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Corzine and Christie begin with attacks

Yesterday I wrote here about an editorial's appeal for a clean general election campaign. Within hours of that post, Democrats and Republicans went for each others' throats with arguments that basically went: elect our man, because the other guy is terrible.

Gov. Corzine hit Republican nominee Chris Christie for the lack of specifics in his platform. Fellow Democrats called Christie an "ultraconservative" and tried to tie him to former President George W. Bush with a video of carefully-edited snippets of his public appearances.

Meanwhile, Christie went to a closed pipe foundry and blamed Corzine for the bad economy, saying the governor is out of touch with regular New Jerseyans who are out of work. The Inquirer's Cindy Burton had the details from both camps, as did the Star-Ledger.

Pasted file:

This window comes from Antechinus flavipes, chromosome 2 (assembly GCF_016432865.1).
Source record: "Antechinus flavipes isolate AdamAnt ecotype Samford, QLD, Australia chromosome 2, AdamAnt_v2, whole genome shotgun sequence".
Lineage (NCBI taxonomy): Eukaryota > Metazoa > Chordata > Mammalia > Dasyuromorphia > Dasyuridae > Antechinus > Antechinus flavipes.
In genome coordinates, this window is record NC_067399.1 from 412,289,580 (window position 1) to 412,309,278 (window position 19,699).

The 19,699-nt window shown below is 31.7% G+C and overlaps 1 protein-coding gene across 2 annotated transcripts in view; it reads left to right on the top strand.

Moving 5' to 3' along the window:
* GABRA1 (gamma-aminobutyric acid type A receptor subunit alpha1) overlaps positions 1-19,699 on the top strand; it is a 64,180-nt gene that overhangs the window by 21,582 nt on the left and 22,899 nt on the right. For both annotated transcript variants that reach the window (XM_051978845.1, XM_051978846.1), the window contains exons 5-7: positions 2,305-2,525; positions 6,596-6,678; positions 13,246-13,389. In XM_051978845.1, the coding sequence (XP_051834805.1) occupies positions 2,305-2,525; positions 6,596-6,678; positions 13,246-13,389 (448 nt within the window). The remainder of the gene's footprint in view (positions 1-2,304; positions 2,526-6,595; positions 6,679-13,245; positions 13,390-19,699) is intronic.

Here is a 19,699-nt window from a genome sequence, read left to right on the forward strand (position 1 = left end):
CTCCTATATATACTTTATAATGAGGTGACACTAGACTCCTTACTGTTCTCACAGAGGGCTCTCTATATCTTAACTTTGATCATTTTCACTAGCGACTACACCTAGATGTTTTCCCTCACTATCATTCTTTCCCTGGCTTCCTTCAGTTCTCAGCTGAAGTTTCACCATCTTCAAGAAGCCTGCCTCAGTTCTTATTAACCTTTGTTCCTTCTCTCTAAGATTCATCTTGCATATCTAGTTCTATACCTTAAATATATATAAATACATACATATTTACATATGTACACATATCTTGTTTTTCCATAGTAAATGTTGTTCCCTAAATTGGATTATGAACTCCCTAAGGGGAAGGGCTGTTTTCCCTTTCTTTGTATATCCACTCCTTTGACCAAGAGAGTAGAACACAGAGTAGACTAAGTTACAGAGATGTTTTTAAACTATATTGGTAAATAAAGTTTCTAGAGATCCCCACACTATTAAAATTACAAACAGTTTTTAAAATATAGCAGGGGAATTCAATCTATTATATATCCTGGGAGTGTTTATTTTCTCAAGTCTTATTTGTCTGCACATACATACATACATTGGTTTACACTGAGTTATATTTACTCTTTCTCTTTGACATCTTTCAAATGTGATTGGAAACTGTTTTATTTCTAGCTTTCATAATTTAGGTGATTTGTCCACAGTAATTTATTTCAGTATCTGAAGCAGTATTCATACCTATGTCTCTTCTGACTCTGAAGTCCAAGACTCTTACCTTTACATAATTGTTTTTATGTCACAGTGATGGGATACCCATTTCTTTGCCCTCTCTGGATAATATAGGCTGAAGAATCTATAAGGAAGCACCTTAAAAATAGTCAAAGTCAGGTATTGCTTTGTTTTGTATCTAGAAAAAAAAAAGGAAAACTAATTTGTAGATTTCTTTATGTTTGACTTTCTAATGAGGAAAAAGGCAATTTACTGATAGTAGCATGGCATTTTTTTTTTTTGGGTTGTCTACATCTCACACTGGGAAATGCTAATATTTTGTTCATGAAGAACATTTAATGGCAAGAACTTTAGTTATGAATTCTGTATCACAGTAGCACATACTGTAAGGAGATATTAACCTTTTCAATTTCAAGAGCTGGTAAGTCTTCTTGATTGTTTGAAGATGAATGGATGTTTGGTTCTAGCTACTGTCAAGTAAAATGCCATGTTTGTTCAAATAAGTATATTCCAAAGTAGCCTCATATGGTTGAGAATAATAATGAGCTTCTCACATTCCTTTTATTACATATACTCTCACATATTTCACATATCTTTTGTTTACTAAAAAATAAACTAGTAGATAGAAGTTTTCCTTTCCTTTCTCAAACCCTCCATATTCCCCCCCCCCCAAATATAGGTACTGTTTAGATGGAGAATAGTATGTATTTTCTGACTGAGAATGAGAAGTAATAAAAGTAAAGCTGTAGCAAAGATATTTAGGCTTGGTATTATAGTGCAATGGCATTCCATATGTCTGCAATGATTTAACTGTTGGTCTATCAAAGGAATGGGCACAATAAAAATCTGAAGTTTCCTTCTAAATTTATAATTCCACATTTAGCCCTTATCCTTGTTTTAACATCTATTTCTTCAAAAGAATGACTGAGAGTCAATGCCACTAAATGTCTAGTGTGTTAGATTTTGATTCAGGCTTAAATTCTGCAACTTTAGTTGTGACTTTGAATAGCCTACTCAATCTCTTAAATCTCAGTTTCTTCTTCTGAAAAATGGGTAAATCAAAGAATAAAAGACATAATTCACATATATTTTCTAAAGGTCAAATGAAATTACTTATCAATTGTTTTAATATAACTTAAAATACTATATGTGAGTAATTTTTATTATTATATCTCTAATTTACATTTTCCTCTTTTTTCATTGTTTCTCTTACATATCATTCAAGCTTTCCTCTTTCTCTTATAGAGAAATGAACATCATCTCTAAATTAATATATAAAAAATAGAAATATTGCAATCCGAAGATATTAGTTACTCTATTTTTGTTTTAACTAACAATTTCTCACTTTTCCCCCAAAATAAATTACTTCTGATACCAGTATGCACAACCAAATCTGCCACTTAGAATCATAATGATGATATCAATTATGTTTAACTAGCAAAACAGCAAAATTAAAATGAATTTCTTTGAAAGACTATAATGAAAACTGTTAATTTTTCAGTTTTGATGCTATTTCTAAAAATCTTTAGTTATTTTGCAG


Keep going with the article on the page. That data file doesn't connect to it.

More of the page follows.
It's quite early still, but so far neither side has said much of what they would do in the next four years. Corzine on Tuesday night said he would maintain New Jersey's "values" and be a partner with President Obama. But he avoided making new promises, even on some social issues he touted. For example, he criticized Republicans' stance on same-sex marriage, but pointedly did not call for approval of gay marriage himself. (He has said he would sign a gay marriage bill if it reached his desk, but has not pushed the issue publicly).

Christie, on the other hand, has said he would cut income and business taxes, but has not said by how much. He says he will increase property tax rebates, but again, has not said by how much or how he would pay for the new costs after slashing state revenues. Maybe Christie is being realistic, given that if he wins he'll have to work with a Democratic Legislature that is tough even on its own governor. But he also hasn't laid out much detail that voters and the press can evaluate, other than that he's not Jon Corzine.

The Record noted the lack of specifics in an editorial today, and called for more details.

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